Motor Vehicle Restraints for Elderly Occupants
By Richard H. Adler
November 13, 1998
This article examines medical-legal issues surrounding injuries sustained by elderly adults involved in a motor vehicle accident.
The federal standard for occupant protection in frontal impacts is set forth in the Federal Motor Vehicle Safety Standard (FMVSS) 208. See 49 C.F.R. § 571.208 (1993). This federal regulation sets minimum performance requirements for motor vehicles involving head injury protection, chest deceleration issues, and femur loads. Though these performance requirements are designed to protect all occupants of a vehicle, performance measurements, however, are based on conducting crash tests using two “fiftieth percentile” or average-size crash dummies. One test dummy represents the driver seated behind the wheel, while the other crash dummy is placed in the front passenger seat. The present regulations do not impose any requirement to “dynamically test” occupants of the vehicle with anything other than “average size” occupants. As a result, the minimum performance levels for occupant protection are based on the injury tolerances for young adult males. No consideration is given for children or the elderly since there is no dynamic testing. This important variable needs to be addressed by automotive engineers and by doctors and attorneys who work with patients or clients who are not “young adult males.”
To date, there has been no study designed to capture data regarding “injury tolerances” for the elderly, though it is known that elderly occupants are more susceptible to injury compared to the young adult males when subjected to similar deceleration forces and crash loads. We do know, however, that range of motion in the cervical spine decreases with age, along with a concurrent decrease in the elasticity of the supporting tissues. Strength of the neck musculature also diminishes with age. Over the adult life span, cervical range of motion is reduced by an average of nearly forty percent (40%), cervical muscle reflexes slow by twenty-three percent (23%), and voluntary strength capability diminishes by twenty-five percent (25%). This loss of flexibility and strength significantly increases the potential for serious injury. (D.R. Foust, et al., “Cervical Range of Motion and Dynamic Response and Strength of Cervical Muscles,” Proceedings, 17th Stapp Car Crash Conference, SAE Detroit, 1973, p. 285.)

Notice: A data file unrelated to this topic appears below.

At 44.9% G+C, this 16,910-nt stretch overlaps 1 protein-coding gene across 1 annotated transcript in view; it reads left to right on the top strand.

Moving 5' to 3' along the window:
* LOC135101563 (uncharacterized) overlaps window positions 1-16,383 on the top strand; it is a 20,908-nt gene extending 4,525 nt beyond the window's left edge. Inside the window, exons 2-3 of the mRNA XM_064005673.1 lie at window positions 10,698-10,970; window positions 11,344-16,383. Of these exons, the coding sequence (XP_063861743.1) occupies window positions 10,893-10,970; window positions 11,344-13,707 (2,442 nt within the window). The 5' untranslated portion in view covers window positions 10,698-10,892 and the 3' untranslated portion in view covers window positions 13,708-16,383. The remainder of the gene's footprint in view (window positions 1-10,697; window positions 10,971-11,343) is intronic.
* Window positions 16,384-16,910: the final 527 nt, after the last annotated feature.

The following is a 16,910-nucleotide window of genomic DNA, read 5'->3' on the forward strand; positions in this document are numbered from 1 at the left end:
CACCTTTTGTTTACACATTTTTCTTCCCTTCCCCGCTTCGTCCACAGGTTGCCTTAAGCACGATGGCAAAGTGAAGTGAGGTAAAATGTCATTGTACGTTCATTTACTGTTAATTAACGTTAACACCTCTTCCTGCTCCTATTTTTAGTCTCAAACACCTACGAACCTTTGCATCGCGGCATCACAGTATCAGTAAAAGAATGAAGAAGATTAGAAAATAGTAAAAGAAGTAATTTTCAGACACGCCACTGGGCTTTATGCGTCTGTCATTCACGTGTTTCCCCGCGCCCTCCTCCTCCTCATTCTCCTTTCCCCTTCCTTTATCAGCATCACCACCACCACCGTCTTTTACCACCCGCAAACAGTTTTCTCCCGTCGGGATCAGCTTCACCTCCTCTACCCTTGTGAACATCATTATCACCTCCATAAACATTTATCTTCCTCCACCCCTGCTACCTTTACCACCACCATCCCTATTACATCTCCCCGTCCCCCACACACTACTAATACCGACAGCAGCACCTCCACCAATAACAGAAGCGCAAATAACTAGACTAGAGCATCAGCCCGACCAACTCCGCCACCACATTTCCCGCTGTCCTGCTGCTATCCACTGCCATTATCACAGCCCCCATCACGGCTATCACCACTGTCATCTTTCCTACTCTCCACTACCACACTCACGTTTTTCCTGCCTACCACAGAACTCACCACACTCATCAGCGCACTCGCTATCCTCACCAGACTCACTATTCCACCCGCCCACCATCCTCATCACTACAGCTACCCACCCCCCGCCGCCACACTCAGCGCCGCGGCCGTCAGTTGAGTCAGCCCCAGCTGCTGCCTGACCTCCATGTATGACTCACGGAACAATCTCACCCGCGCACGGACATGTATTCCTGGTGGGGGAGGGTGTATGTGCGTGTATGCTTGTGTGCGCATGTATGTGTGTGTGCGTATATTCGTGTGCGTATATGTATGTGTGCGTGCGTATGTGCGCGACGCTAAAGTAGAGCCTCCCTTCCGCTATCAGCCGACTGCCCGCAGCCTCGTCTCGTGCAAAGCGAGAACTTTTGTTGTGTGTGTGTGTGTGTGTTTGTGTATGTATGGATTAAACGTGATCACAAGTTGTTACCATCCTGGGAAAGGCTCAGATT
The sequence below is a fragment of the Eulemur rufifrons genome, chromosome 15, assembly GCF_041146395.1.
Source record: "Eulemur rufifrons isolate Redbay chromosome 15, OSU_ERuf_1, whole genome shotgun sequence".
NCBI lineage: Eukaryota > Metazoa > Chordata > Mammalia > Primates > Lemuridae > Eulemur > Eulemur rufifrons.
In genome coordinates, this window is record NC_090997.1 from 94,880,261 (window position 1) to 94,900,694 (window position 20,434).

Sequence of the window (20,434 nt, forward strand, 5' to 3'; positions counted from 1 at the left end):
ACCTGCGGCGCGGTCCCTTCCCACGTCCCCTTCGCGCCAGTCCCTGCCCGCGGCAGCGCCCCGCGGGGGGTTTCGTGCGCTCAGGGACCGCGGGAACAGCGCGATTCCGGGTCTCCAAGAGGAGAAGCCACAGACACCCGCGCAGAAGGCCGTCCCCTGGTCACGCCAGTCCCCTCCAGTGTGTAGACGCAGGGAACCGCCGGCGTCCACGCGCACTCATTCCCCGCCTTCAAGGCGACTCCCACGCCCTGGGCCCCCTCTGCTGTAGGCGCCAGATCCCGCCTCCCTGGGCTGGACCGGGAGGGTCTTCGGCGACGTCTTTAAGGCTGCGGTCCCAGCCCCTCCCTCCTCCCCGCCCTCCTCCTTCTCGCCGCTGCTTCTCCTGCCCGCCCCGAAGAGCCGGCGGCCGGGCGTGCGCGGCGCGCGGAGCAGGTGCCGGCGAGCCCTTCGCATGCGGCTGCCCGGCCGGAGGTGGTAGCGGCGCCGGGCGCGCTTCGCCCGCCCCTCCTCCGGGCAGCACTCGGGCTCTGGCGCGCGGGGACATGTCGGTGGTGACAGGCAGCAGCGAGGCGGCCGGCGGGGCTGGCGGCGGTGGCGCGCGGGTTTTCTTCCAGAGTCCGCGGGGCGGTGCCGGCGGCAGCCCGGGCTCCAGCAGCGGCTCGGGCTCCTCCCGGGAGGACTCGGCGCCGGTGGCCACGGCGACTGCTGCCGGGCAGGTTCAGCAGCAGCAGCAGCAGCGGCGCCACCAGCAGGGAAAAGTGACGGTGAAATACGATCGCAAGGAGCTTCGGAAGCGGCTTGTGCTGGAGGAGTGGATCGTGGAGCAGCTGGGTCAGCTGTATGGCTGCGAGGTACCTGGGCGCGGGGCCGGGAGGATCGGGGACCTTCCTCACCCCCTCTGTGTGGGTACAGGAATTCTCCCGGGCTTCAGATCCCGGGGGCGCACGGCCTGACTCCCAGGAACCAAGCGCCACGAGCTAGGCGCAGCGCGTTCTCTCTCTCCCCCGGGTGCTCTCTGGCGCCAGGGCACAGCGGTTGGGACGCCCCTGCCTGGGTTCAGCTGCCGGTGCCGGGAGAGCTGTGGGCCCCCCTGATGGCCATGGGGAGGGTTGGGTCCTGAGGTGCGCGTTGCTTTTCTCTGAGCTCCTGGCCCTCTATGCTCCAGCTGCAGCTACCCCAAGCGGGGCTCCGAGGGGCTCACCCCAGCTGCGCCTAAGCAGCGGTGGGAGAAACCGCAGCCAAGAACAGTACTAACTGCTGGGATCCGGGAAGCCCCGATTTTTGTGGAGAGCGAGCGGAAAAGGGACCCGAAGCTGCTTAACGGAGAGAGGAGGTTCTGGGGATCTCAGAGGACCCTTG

Combining the lack of data on occupant protection for “nonyoung adult males” with the susceptibility of injury to elderly occupants, it becomes apparent that elderly drivers or passengers may be more at risk for chest injuries from seat belts they wear. This is because the seat belt loads tend to place a disproportionate amount of pressure on the ribs and clavicle. Though air bags can assist in reducing these loads and may be an important variable in providing additional protection to elderly people, the geometry of the air bag must be correct to prevent improper loading of the head and neck, which can lead to hyperextension injuries.
Healthcare providers treating elderly patients who were involved in frontal or rear-end collisions should be on the lookout for and inquire about bruising marks to the patient’s chest, ribs, and clavicle area. There is probably no better detection method than a thorough history of the motor vehicle crash and the patient’s position in the car. Taking a thorough history will allow for a better understanding of the patient’s injury tolerances and may provide assistance in the diagnosis and treatment of the patient’s condition.
Counsel representing the legal interests of the elderly patient in this situation must understand that there is no “garden variety” injury. Injuries may be more severe and treatment needs prolonged because of the biomechanics of the accident and the client’s injury tolerances. Counsel needs to be prepared to advocate these factors when advancing the client’s need for access to and continuation of health care when an insurer tries to prematurely limit the provider’s discretion in providing treatment.
We hope this article provides both the healthcare provider and counsel issues to consider when working with an elderly patient/client.